application was “competitive” (i.e., there’s some chance your kid would get in even if you didn’t write a check) — is $5 million.
If your kid’s “not competitive,” then it is $10 million.
If there are about 1,800 freshmen at Harvard each year, then Harvard could admit, say, 100 competitive applicants whose fathers (typically, hedge fund guys) write the Harvard Number on a check — without tangibly lowering the quality of the class. That’s, theoretically, a half billion per year in virtually free money. How could an institution resist that temptation?
Quid pro quo arrangements aren’t supposed to be tax deductible as charity, but how often does the IRS get the goods on this? In practice, a big chunk of the Harvard Number gets refunded by the taxpayers.
Oh, brother. Not more of the same. Don’t Carolyn and Phil have anything of greater interest in their professional lives than to gas on about the commonplace ideas that come from the pens and mouths of all the other right(left)-thinking bureaucrats in the land? Of course, they do; it’s just that they don’t see the College’s pressing needs all around them.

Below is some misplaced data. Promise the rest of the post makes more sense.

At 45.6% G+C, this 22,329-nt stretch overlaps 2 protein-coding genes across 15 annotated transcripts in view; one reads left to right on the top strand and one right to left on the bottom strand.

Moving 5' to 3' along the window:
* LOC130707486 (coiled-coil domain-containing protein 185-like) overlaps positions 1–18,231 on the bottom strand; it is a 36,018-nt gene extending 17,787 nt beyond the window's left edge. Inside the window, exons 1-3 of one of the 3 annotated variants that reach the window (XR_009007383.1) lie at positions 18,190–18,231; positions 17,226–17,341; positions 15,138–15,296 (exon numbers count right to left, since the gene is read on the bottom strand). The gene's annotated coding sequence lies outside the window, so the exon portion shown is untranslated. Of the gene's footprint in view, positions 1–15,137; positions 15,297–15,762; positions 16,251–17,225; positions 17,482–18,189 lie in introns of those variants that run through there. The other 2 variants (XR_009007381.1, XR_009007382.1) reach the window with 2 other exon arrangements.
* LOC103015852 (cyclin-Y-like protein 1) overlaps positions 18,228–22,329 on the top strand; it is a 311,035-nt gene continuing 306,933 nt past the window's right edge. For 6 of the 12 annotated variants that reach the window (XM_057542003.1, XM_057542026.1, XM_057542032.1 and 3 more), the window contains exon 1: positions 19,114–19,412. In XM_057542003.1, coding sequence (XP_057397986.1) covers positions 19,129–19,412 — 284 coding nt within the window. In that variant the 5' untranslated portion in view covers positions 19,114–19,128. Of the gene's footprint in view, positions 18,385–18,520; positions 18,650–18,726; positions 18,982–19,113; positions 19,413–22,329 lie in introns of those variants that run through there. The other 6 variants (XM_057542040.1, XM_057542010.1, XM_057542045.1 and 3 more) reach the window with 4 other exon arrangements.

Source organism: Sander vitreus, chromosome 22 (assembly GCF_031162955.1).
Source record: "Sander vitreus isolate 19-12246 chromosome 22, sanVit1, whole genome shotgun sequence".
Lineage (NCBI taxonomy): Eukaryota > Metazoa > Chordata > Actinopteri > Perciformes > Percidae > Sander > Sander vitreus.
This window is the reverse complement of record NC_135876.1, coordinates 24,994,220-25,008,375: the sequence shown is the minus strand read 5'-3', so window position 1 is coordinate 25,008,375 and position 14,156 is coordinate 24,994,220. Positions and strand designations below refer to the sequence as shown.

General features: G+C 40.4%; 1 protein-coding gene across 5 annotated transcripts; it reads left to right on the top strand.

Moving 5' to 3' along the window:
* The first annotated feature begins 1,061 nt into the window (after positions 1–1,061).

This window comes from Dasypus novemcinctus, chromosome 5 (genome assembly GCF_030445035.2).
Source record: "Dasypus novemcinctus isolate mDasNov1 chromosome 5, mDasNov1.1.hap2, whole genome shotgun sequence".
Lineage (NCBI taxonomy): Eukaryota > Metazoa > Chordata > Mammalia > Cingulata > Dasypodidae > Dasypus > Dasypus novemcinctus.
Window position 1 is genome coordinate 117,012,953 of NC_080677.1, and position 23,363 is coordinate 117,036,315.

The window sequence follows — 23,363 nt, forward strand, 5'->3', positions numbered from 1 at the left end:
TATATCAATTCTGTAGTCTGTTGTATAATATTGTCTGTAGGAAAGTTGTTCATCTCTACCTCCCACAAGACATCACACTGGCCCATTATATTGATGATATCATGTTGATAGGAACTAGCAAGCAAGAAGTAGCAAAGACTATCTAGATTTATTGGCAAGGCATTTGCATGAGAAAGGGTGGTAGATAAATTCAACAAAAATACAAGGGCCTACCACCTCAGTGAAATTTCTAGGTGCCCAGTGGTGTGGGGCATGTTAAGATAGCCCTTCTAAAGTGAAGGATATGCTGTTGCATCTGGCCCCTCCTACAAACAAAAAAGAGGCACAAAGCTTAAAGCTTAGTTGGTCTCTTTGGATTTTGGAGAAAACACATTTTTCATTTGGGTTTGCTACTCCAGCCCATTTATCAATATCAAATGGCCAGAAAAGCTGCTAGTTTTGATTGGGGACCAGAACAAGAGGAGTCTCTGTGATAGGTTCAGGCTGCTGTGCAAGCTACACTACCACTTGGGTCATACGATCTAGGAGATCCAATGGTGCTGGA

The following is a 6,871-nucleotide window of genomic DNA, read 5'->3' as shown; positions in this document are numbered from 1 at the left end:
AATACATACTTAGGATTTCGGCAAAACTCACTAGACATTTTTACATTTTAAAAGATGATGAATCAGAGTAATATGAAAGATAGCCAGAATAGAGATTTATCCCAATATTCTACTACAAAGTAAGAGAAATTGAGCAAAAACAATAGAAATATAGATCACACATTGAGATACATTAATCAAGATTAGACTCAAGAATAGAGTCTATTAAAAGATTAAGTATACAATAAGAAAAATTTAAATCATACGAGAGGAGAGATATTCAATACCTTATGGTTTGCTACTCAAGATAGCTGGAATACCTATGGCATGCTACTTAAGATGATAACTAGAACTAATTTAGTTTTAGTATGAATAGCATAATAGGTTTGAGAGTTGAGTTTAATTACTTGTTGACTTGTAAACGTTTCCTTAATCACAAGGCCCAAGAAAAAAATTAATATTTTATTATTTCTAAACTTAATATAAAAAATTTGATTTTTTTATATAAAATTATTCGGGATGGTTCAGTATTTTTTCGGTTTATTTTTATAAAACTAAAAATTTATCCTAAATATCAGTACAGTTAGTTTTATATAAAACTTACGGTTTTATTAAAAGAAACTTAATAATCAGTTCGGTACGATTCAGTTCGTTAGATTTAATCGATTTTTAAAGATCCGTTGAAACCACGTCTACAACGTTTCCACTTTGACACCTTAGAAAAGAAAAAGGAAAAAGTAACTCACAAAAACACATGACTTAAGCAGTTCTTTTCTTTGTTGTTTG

Note the chairs of the committees: Denise Anthony, Vice Provost for Academic Initiatives; Rebecca Biron, Dean of the College, and Inge-Lise Ameer, Vice Provost for Student Affairs, co-chairs; and Ahmed Mohammed, Director of Talent Acquisition, Human Resources. I don’t know Ahmed Mohammed, but the three other chairs are just shills for any administration that gives them a cushy, non-teaching job. Denise Antony brought us Carol Folt’s more-than-lamentable strategic plan. Rebecca Biron is now the czarina of the intimate, 700-student-each house system. And Inge-Lise Ameer is, well, the enabler of all that is wrong and bloated and stupid about the College.
Addendum: Here is the official Dartmouth Now announcement of this week’ exciting new diversity initiative.